Below the epidermis is the dermis. The dermis is the layer of skin that contains cells that produce the color of a goldfish. There are two types of cells that create color. The first is called chromatophores which produce ‘true’ color patterns from their pigment granules. They are named based on the color that is created by the pigment granules. Expansion and contraction of these pigment granules dictate what color the goldfish is. It’s common for goldfish to be one color and eventually transform into another color. Several factors that can lead to a color change in a goldfish include water temperature, the age of the goldfish, the health, or its diet.

The other type of cells in the dermis is called iridocytes. Iridocytes are cells that act as reflective mirrors and give the goldfish its metallic finish. Silvery guanine in the cells is responsible for their reflective nature. Unlike the chromatophores, the silvery guanine in iridocytes does not expand and contract. It’s the combination of these cells that are responsible for every color and pattern a goldfish might display. These include the metallic, self-colored goldfish with one solid color; a metallic variegated color of two or more colors; and calico colors that are created by three different scale patterns. The three types include the metallic scales that have guanine present; nacreous scales that contain some guanine; and the matt scale type that has no guanine present in the dermis.

Back to Top

What are the Goldfish Body Parts Called?

Goldfish Anatomy Chart

Back to Top

How Good is a Goldfish’s Eyesight?

A goldfish eye contains rods that are responsible for seeing in low light levels; known as scotopic vision. The goldfish eye also contains cones that are responsible for several things, one of which is seeing in color. A human eye contains three different chemicals that allow it to see colors but a goldfish eye contains those plus another chemical that allows it to see in the ultraviolet spectrum. On top of all of that, a goldfish eye contains a thin coating over it that allows a goldfish to see clearly underwater.

goldfish eyesight eyes

The placement of the eyes on a goldfish limits its ability to see. Not only does the eye placement create a substantial blind spot right in front of the goldfish, but it also makes it harder to see well at greater distances. Certain goldfish breeds have added obstructions that make their vision even worse. The telescope goldfish has its eyes at the ends of the globe like protuberance; the pompon goldfish has exterior nasal septa; the bubble eye goldfish has fluid-filled skin sacks below its eyes; the oranda and ranchu goldfish have a wen hood cover that can cover its eyes; the celestial goldfish has its eyes pointed upwards.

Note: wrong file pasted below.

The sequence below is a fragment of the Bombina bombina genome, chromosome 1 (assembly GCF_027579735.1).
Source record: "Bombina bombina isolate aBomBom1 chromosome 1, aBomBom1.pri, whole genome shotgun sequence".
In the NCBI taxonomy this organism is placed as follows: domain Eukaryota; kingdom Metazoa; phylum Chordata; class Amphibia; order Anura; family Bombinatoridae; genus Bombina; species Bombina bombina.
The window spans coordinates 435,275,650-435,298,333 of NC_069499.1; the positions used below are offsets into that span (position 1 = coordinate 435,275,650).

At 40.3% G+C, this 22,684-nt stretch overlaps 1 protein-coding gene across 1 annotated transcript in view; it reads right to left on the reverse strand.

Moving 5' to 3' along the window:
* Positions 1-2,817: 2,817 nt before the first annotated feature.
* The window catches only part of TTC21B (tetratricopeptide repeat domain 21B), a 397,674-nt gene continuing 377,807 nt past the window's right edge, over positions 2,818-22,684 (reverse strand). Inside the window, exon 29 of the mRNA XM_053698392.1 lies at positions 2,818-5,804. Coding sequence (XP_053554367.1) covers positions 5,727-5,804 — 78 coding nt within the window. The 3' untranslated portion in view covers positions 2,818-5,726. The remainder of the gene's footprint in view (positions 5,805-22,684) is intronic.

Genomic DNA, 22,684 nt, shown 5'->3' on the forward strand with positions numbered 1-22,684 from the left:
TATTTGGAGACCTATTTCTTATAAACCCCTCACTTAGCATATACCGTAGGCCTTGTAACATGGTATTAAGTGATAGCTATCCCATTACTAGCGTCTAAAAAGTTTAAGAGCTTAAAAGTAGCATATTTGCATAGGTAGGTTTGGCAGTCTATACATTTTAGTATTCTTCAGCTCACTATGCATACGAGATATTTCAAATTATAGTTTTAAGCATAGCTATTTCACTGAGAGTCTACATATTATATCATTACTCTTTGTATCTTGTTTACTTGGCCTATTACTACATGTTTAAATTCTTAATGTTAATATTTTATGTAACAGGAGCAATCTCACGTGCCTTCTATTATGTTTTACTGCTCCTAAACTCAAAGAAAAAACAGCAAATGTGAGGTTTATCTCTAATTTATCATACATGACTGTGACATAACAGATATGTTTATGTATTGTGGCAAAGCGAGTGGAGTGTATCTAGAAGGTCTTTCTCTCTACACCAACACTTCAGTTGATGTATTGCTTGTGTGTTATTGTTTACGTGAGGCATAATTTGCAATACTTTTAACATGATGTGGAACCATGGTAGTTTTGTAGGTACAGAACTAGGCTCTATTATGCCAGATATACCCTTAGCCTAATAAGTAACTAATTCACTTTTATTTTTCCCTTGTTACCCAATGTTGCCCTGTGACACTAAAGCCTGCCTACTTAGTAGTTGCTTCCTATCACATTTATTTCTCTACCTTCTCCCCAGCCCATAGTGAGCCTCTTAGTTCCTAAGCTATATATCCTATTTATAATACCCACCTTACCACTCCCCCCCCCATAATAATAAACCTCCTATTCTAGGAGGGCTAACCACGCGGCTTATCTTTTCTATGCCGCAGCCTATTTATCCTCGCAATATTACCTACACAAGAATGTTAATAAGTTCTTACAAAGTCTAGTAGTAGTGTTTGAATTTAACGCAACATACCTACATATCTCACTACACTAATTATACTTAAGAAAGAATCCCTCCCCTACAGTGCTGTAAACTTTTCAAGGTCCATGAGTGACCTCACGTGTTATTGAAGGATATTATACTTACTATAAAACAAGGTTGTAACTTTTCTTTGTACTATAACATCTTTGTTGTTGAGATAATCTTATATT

Back to Top

How Do They Breathe Through Their Gills?

A goldfish does need to breathe oxygen but instead of using lungs like mammals, they use a pair of gills. Goldfish gills work much like a pair of lungs but instead use the dissolved oxygen in their water. Since a goldfish lives its entire life in water, it uses osmosis These gills are located right behind the head and eyes on both sides of the goldfish’s body and covered by the operculum, commonly called gill covers. The process of breathing for a goldfish starts when it draws in oxygenated water through its open mouth and closes its throat and operculum.

The goldfish then shuts its mouth and opens its operculum forcing oxygenated water out through the gills. Before the oxygen in the water can enter the goldfish’s bloodstream, it must pass over important parts of the gills. The oxygenated water will first get filtered when it hits the gill rakers. The gill rakers catch free-floating food particles and other waste materials. They act much like the hairs inside your nose do to filter out dust and debris.

After the gill rakers, the water passes through the gill arches and then over the gill filaments. The gill filaments contain two rows of a series of thin membranes called lamellae. The filaments that contain the disc-like lamellae are set up to create a large surface area in a small space. This allows for a maximum amount of gasses to be exchanged; up to 85% of all the oxygen in the water is taken in when it passes over the gills.